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We hope everybody is doing well, we are both still healthy and we’re starting to have a little more free time for some games. Which really helps to fill out the blog ;-). This week’s comic is based on our experiences playing our first board games on Tabletop Simulator and Tabletopia. Both “games” are a virtual tabletop, which means they allow you to play boardgames but do this in a way that simulates an actual table. Often there is no strict enforcement of rules or things like a victory screen like with app versions of a board game but you manipulate digital components like cards and dice like you would when you play a game at an actual table. We don’t think it will ever fully replace gaming in “meat-space” but we did encounter some aspects of a virtual tabletop that we’ll miss once we start playing around actual tables with our friends again.

While we both had followed the starting tutorial for Tabletop Simulator and had a short looking at Tabletopia, Formula D with five friends was the first time we actually sat down and played a virtual game this way. We had a surprisingly good time, it didn’t feel like it took a lot longer than a normal game of Formula D and everybody picked up the interface pretty quickly. We’re curious to see if this holds up once you play more complicated games but we’ve seen people on Twitter actually saying how quick Gloomhaven plays in Tabletop Simulator so who knows. We also played some Santorini on Tabletopia using the iPad which worked well, originally we wanted to play Dice Throne but couldn’t figure out how to select multiple dice, and the Tabletopia manual is geared towards playing on PC which was a bit of a letdown.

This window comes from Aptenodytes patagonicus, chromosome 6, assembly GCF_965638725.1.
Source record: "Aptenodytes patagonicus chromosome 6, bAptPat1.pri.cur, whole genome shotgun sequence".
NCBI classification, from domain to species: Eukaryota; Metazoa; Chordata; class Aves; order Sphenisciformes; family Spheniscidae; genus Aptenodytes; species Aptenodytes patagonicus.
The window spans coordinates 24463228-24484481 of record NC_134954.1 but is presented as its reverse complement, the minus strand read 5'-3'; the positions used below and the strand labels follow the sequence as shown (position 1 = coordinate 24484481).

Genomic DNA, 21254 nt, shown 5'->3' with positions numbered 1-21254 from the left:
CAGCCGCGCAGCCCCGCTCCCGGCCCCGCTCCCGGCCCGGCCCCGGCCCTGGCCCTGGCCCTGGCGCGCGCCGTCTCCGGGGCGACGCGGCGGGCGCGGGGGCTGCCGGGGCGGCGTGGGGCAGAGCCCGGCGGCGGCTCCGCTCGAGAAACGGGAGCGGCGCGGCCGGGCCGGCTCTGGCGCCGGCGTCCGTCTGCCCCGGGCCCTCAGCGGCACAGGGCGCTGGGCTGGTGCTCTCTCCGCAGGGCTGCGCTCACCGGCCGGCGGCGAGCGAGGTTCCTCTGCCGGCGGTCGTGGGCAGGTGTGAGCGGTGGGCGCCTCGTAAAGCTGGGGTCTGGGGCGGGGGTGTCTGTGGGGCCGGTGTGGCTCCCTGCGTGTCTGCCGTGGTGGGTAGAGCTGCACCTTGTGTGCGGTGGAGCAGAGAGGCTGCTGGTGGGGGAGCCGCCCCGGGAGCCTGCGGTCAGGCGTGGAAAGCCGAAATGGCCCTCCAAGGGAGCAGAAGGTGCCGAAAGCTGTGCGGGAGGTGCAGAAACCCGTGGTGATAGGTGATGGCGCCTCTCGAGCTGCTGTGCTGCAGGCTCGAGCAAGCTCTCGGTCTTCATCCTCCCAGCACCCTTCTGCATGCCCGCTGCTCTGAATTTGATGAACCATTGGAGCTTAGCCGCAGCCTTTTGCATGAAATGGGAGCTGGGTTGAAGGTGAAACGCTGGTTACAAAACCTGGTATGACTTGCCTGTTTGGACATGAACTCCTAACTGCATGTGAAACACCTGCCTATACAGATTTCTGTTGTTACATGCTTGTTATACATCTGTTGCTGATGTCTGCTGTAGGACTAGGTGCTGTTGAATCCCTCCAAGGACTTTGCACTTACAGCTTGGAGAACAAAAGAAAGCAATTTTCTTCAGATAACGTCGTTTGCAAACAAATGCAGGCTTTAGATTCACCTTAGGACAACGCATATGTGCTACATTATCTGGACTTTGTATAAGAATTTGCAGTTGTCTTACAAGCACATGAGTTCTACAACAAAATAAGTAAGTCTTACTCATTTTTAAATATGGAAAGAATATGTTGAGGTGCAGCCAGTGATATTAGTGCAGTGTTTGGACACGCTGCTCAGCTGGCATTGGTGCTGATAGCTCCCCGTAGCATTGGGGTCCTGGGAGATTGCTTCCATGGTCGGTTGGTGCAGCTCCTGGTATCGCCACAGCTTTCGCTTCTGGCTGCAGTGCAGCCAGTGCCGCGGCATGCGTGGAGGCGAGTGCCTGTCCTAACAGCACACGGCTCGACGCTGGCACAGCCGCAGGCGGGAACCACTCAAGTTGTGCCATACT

Next to these digital games we also had some good experiences playing analog games! We played Flashpoint over Skype which worked nicely. Both sides of the call had their own board which helped to make sure we all could see the same game state. We also played Plunderbund, a game about running an illegal business selling to different vendors across a fantasy city set in the 1920s. The game was actually a lot quicker with two than we expected so it will probably hit the table again soon because it’s a game we really loved when we tried it at Essen but our previous experiences have always been with four or five players which makes the games not so suitable to play during the week.